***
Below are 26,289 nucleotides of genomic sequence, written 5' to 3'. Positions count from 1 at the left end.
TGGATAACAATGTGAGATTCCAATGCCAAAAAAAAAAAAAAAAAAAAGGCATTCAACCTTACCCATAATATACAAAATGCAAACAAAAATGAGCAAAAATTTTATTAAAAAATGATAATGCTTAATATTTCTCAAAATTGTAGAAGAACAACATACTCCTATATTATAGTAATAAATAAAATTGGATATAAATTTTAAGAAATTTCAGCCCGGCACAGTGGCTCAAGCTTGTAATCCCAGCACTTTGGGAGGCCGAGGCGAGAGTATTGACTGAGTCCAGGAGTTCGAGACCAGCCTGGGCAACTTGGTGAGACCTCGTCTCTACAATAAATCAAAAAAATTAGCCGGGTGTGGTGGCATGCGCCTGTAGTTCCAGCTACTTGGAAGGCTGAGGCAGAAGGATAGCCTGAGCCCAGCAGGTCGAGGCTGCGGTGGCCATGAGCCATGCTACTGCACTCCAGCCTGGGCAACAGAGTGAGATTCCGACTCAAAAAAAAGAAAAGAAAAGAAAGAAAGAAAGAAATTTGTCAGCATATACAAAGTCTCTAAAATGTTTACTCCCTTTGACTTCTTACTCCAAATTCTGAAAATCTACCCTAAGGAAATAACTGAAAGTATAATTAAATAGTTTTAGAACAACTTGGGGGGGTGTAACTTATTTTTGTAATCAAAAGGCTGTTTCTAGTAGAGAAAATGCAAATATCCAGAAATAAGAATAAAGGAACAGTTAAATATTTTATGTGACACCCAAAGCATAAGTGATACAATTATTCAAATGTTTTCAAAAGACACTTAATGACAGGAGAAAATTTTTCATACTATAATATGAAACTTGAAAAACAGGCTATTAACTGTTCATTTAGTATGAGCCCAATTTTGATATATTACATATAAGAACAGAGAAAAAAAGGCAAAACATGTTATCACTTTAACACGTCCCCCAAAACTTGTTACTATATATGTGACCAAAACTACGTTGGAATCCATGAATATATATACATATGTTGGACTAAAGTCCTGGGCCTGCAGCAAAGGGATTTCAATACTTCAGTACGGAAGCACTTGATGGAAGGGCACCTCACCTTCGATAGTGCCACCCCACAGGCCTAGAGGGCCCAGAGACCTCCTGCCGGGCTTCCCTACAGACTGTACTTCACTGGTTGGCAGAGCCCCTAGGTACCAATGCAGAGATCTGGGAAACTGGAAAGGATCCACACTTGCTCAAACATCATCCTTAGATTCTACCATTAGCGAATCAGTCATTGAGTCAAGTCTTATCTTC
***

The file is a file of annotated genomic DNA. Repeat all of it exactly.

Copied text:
Below are 26,289 nucleotides of genomic sequence, written 5' to 3'. Positions count from 1 at the left end.
TGGATAACAATGTGAGATTCCAATGCCAAAAAAAAAAAAAAAAAAAAGGCATTCAACCTTACCCATAATATACAAAATGCAAACAAAAATGAGCAAAAATTTTATTAAAAAATGATAATGCTTAATATTTCTCAAAATTGTAGAAGAACAACATACTCCTATATTATAGTAATAAATAAAATTGGATATAAATTTTAAGAAATTTCAGCCCGGCACAGTGGCTCAAGCTTGTAATCCCAGCACTTTGGGAGGCCGAGGCGAGAGTATTGACTGAGTCCAGGAGTTCGAGACCAGCCTGGGCAACTTGGTGAGACCTCGTCTCTACAATAAATCAAAAAAATTAGCCGGGTGTGGTGGCATGCGCCTGTAGTTCCAGCTACTTGGAAGGCTGAGGCAGAAGGATAGCCTGAGCCCAGCAGGTCGAGGCTGCGGTGGCCATGAGCCATGCTACTGCACTCCAGCCTGGGCAACAGAGTGAGATTCCGACTCAAAAAAAAGAAAAGAAAAGAAAGAAAGAAAGAAATTTGTCAGCATATACAAAGTCTCTAAAATGTTTACTCCCTTTGACTTCTTACTCCAAATTCTGAAAATCTACCCTAAGGAAATAACTGAAAGTATAATTAAATAGTTTTAGAACAACTTGGGGGGGTGTAACTTATTTTTGTAATCAAAAGGCTGTTTCTAGTAGAGAAAATGCAAATATCCAGAAATAAGAATAAAGGAACAGTTAAATATTTTATGTGACACCCAAAGCATAAGTGATACAATTATTCAAATGTTTTCAAAAGACACTTAATGACAGGAGAAAATTTTTCATACTATAATATGAAACTTGAAAAACAGGCTATTAACTGTTCATTTAGTATGAGCCCAATTTTGATATATTACATATAAGAACAGAGAAAAAAAGGCAAAACATGTTATCACTTTAACACGTCCCCCAAAACTTGTTACTATATATGTGACCAAAACTACGTTGGAATCCATGAATATATATACATATGTTGGACTAAAGTCCTGGGCCTGCAGCAAAGGGATTTCAATACTTCAGTACGGAAGCACTTGATGGAAGGGCACCTCACCTTCGATAGTGCCACCCCACAGGCCTAGAGGGCCCAGAGACCTCCTGCCGGGCTTCCCTACAGACTGTACTTCACTGGTTGGCAGAGCCCCTAGGTACCAATGCAGAGATCTGGGAAACTGGAAAGGATCCACACTTGCTCAAACATCATCCTTAGATTCTACCATTAGCGAATCAGTCATTGAGTCAAGTCTTATCTTC